Turk File

Turk File - November 2008

by Leslie Turk

Jones Walker makes its move

For the past 17 years a handful of local attorneys has been working in Lafayette to build a solid clientele for the regional law firm Jones Walker, primarily focusing on oil and gas litigation. After the 2005 hurricanes, however, the explosion of growth in Lafayette piqued the regional firm’s interest in the local market, and it began exploring merger opportunities. On Jan. 1 those efforts officially come to fruition as the respected brand, founded in New Orleans in 1937, will merge with Longman Russo, the Lafayette-based firm originally started as Perret Doise in 1987.

With the loss of original partners Hank Perret and Dennis Doise within a month of each other in early 2007 — Perret leaving to serve as in-house counsel for Dynamic Industries and Doise moving in-house at River Ranch (though remaining of counsel at his former firm) — Longman Russo benefits from the leadership and stability of Jones Walker, along with offering clients the resources of a firm with 12 offices in five states and the District of Columbia. And the three-attorney Jones Walker Lafayette office swells to about 18, joining Louisiana-based regional firms like Liskow & Lewis and Gordon Arata that have a major presence in the Acadiana market.

The key players in the newly-constituted firm are Doug Longman and Gary Russo, part of the five-attorney team that left the Onebane Firm in the mid-1980s, along with River Ranch developer Robert Daigle, to start Perret Doise. “It gives us a level and full range of services to our clients we just couldn’t provide ... complicated merger and acquisition transactions, some areas of corporate securities or anti-trust,” says Russo. “You have to go to New Orleans or Houston at best.”

The two firms have been in talks for years, working together and sharing some overlap in client representation — namely AT&T — all the while determining whether their personalities and cultures were a good fit. “We went through a fairly long courtship,” Russo says.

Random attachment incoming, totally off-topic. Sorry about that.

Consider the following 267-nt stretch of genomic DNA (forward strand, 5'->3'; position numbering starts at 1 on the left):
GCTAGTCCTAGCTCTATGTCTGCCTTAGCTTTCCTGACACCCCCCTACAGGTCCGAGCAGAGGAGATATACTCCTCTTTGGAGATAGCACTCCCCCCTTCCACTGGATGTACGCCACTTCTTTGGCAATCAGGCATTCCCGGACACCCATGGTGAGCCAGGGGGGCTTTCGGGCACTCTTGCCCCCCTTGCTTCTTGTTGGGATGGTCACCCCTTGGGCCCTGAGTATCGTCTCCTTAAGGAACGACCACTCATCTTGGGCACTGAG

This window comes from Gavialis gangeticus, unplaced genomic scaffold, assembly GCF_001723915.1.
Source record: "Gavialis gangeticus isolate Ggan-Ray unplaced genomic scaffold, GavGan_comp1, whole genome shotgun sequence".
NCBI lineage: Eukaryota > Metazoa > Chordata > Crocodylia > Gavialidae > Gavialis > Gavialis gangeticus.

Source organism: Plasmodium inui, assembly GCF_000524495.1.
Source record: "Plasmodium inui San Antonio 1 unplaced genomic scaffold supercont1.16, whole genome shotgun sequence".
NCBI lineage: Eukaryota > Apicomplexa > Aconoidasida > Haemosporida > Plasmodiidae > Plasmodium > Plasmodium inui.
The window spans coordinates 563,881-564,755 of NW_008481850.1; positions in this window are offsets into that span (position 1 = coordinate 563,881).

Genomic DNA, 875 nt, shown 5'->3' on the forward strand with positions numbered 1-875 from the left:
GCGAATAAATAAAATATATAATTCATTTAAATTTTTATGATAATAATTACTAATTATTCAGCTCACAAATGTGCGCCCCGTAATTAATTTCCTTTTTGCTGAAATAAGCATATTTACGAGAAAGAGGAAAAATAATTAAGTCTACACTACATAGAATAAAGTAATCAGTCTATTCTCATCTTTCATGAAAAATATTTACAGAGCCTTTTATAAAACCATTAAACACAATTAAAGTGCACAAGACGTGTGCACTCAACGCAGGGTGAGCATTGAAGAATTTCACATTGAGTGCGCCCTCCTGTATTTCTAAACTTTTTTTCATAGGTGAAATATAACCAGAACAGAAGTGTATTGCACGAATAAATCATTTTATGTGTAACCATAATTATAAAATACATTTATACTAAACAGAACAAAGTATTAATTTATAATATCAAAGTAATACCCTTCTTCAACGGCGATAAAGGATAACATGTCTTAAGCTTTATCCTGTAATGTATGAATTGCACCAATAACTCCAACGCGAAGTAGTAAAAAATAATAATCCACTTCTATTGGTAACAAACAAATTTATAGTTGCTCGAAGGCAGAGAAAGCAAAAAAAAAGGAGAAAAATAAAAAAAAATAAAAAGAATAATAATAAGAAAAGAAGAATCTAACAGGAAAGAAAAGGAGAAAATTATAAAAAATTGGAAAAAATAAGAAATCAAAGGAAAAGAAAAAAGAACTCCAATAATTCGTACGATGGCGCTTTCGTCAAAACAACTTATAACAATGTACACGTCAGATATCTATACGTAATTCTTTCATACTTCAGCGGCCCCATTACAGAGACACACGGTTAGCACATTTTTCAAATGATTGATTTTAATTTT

Four of Longman Russo’s attorneys have decided not to be a part of the merger and are striking out on their own, Russo adds, though declining to name the group. “We haven’t announced it yet,” he continues, explaining that the firm is still in the process of contacting clients to explain what’s happening.

On the Jones Walker side, the merger means Crowley native Charles Landry, who lives in Baton Rouge but has been spending a couple of days a week at his River Ranch office as part of a traditional neighborhood consulting team with Daigle and architect Steve Oubre, will be more focused on the Lafayette firm. Karen Ancelet, Norman Anseman III and Olivia Regard are the three Jones Walker attorneys now working out of the Lafayette office.

Landry grew up in Lafayette and went to work for Jones Walker 12 years ago as the result of a merger. “It’s a comparable example of what we did in Baton Rouge that was wildly successful,” Landry says of the recent transaction, explaining that the Baton Rouge firm has grown from 17 attorneys to 60 in that time. Additionally, the Longman Russo transaction comes on the heels of a similar combination with a firm in Atlanta. “We’ve actually been more successful identifying firms in a market and merging with them,” Landry says.

Landry’s TND consulting work over the past couple of years — he has drafted most of the TND ordinances in the state, including Lafayette’s — led him to lease a home in River Ranch and open an office there. He graduated from Cathedral and says he’s always hoped to return to Lafayette.

Through sophisticated video conferencing, Jones Walker’s Acadiana clients will have access to the firm’s more than 275 attorneys, who will be able to give “hands-on, personal advice,” from any of its 12 offices, Landry says.

The attorney notes that the Lafayette practice will now be highly visible and engaged in the community. In the interim, the local Jones Walker firm will be housed in Longman Russo’s Chase Tower offices on Jefferson Street, but the firm has not yet finalized plans for its permanent location. Though the merger is not official till the first of the year, Jones Walker — which was previously housed on Dover Boulevard — has already moved downtown. “We’re looking at all kinds of options [for permanent office space],” Landry says.


The 6-year-old women’s clothing boutique Tiger Lily is closing its doors. After the recent birth of her son, Eli, owner Julie Underwood had attempted to sell the Oil Center store, but the sale fell through. “I felt that I owed it to my family to be more engaged and available to the ever-present demands of a family with six children,” Underwood says. “It is time for me and my family to appreciate this brief and wonderful window that we have the chance to share.”

A liquidation sale has been under way. Underwood plans to close the store Nov. 1